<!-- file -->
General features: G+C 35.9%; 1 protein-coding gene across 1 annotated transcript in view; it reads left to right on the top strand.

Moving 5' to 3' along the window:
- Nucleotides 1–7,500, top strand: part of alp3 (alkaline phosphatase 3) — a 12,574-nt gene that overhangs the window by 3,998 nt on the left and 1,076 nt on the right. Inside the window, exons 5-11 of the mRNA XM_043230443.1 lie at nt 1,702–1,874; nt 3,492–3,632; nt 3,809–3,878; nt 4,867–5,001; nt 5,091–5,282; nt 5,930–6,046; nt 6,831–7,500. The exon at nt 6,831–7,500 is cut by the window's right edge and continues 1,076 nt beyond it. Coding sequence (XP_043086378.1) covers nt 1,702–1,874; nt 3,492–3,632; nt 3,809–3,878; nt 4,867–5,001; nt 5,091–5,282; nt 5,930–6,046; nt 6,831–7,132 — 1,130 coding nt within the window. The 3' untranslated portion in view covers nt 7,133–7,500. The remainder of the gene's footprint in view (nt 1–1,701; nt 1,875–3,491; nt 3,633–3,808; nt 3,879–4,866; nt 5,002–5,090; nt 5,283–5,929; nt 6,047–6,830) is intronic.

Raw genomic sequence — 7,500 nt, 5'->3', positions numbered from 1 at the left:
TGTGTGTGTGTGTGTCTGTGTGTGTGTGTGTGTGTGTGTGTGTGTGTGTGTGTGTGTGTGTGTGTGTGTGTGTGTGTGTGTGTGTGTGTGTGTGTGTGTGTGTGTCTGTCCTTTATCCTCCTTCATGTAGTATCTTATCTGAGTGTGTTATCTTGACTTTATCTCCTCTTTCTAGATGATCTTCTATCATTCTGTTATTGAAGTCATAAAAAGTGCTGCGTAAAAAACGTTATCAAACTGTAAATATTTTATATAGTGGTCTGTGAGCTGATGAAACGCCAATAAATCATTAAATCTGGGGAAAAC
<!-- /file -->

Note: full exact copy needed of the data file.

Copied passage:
General features: G+C 35.9%; 1 protein-coding gene across 1 annotated transcript in view; it reads left to right on the top strand.

Moving 5' to 3' along the window:
- Nucleotides 1–7,500, top strand: part of alp3 (alkaline phosphatase 3) — a 12,574-nt gene that overhangs the window by 3,998 nt on the left and 1,076 nt on the right. Inside the window, exons 5-11 of the mRNA XM_043230443.1 lie at nt 1,702–1,874; nt 3,492–3,632; nt 3,809–3,878; nt 4,867–5,001; nt 5,091–5,282; nt 5,930–6,046; nt 6,831–7,500. The exon at nt 6,831–7,500 is cut by the window's right edge and continues 1,076 nt beyond it. Coding sequence (XP_043086378.1) covers nt 1,702–1,874; nt 3,492–3,632; nt 3,809–3,878; nt 4,867–5,001; nt 5,091–5,282; nt 5,930–6,046; nt 6,831–7,132 — 1,130 coding nt within the window. The 3' untranslated portion in view covers nt 7,133–7,500. The remainder of the gene's footprint in view (nt 1–1,701; nt 1,875–3,491; nt 3,633–3,808; nt 3,879–4,866; nt 5,002–5,090; nt 5,283–5,929; nt 6,047–6,830) is intronic.

Raw genomic sequence — 7,500 nt, 5'->3', positions numbered from 1 at the left:
TGTGTGTGTGTGTGTCTGTGTGTGTGTGTGTGTGTGTGTGTGTGTGTGTGTGTGTGTGTGTGTGTGTGTGTGTGTGTGTGTGTGTGTGTGTGTGTGTGTGTGTGTCTGTCCTTTATCCTCCTTCATGTAGTATCTTATCTGAGTGTGTTATCTTGACTTTATCTCCTCTTTCTAGATGATCTTCTATCATTCTGTTATTGAAGTCATAAAAAGTGCTGCGTAAAAAACGTTATCAAACTGTAAATATTTTATATAGTGGTCTGTGAGCTGATGAAACGCCAATAAATCATTAAATCTGGGGAAAAC